Create a confident & healthy eater with my new book: Baby Self-Feeding

On Sale Now! Quarto Amazon Indigo Barnes & Noble Indiebound

Why Children Are So Easily Addicted to Sugar

October 22nd, 2018 | By: Nancy Ripton
– and how you can stop the trend with your child.

In This Article

Why Children Are So Easily Addicted to Sugar

You don’t need to look further than your local soccer field or hockey arena to see that there is something drastically wrong with the way kids eat today. When it comes to food, the expectations set for kids are very different from those many adults set for themselves.

If you’re like most adults who exercise, after a workout you’ll grab a healthy shake, piece of fruit and or handful of nuts – or wait for mealtime. After treating one’s body to a vigorous workout (and attempting to shed a few calories) the last thing most people want to do is to immediately fill up with sugar and empty calories. However, when it comes to our kids, we’ve decided that post-workout is the perfect time to “reward” them for their efforts with “sport snacks.”

While we hope that sport snacks started off with healthier intentions – kids take turns bringing pieces of fruit after a game – after sports snack time has evolved into one massive post-game sugar rush. Parents take turns bringing a drink and snack for the team to share after a game. It’s not unusual for the refreshments to include Kool-Aid Jammers or sugar-laden “sports” drink – I’ve even seen one parent bring Red Bull for an entire team of four- to six-year-olds after a hockey game. (No joke!) If you’re lucky, it might be fruit juice, but did you know that eight ounces of fruit juice contains 24 grams of sugar! Whatever happened to good old-fashioned water?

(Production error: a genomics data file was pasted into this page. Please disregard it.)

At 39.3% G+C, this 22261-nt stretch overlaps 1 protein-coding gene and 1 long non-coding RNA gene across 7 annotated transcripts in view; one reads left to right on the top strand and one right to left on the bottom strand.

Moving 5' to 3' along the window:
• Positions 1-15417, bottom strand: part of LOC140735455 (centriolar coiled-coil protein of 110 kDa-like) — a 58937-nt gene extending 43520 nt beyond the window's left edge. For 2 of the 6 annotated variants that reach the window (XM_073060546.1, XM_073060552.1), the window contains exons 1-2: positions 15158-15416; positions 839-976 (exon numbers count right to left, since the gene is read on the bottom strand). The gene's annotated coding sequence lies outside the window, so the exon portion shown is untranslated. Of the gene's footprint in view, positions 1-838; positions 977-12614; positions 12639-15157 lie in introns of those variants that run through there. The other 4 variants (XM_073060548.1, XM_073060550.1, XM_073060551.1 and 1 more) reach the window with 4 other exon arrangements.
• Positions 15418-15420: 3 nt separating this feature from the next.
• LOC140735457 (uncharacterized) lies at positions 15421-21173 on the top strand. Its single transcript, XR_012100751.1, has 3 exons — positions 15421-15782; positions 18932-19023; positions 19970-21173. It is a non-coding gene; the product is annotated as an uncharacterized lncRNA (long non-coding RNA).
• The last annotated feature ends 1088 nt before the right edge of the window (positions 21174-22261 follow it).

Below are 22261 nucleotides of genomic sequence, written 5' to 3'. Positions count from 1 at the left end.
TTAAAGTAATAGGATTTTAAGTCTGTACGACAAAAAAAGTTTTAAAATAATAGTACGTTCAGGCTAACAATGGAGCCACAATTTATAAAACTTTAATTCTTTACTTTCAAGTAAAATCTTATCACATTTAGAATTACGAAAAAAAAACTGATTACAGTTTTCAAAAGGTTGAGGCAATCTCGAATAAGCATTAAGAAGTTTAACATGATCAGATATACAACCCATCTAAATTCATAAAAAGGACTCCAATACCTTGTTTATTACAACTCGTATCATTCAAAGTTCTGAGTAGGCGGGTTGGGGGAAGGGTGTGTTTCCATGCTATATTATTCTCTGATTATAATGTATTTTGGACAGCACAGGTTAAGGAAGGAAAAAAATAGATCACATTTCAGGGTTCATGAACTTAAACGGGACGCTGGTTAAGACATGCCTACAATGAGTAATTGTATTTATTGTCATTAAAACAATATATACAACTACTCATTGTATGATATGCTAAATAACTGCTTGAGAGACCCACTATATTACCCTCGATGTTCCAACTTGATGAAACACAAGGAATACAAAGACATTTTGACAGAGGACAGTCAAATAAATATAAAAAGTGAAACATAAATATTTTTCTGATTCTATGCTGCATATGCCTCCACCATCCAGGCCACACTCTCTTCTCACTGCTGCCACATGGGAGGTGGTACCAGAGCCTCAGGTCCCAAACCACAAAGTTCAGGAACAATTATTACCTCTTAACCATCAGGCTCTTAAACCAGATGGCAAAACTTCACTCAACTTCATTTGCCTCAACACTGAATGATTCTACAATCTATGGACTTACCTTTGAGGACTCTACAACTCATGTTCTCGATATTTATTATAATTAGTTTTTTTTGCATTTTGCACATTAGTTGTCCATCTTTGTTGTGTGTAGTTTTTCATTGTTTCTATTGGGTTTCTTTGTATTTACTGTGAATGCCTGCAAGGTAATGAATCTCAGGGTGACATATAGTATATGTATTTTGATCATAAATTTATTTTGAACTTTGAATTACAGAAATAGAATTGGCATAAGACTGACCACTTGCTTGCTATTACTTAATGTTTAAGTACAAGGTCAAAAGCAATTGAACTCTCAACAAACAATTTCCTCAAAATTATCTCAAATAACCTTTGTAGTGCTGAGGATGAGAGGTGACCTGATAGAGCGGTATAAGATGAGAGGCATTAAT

When it comes to snacks, they’re often packaged, processed sugar-laden treats, donuts, cookies or cupcakes. On some teams, parents even compete to bring the best snack. I’ve seen loot bags come out after an early morning game and a parent once brought a full-sized chocolate bunny as a snack after an early morning game just because it was close to Easter. We’re creating a Pavlov’s dog response with exercise and junk food.

Sugar As a Reward

It’s not just exercise that we reward with sugar. Back when we grew up, there was the occasional birthday party with cake, Halloween treats or summer ice cream cones. Now sugar is almost an added food group. Processed foods are dished out in kid’s lunchboxes (because it’s “the only thing my kid will eat”) and at play dates. Birthday parties, which seem to happen every week, have not only cake, but also loot bags filled with candy and often other party treats. Then there’s school. Many kids bring birthday treats to school on the actual day of their celebration, and there are class parties, fairs and cookie day fundraisers. Our children’s love affair with sugar is strong, and we seem ready to supply their desire with an almost never-ending supply.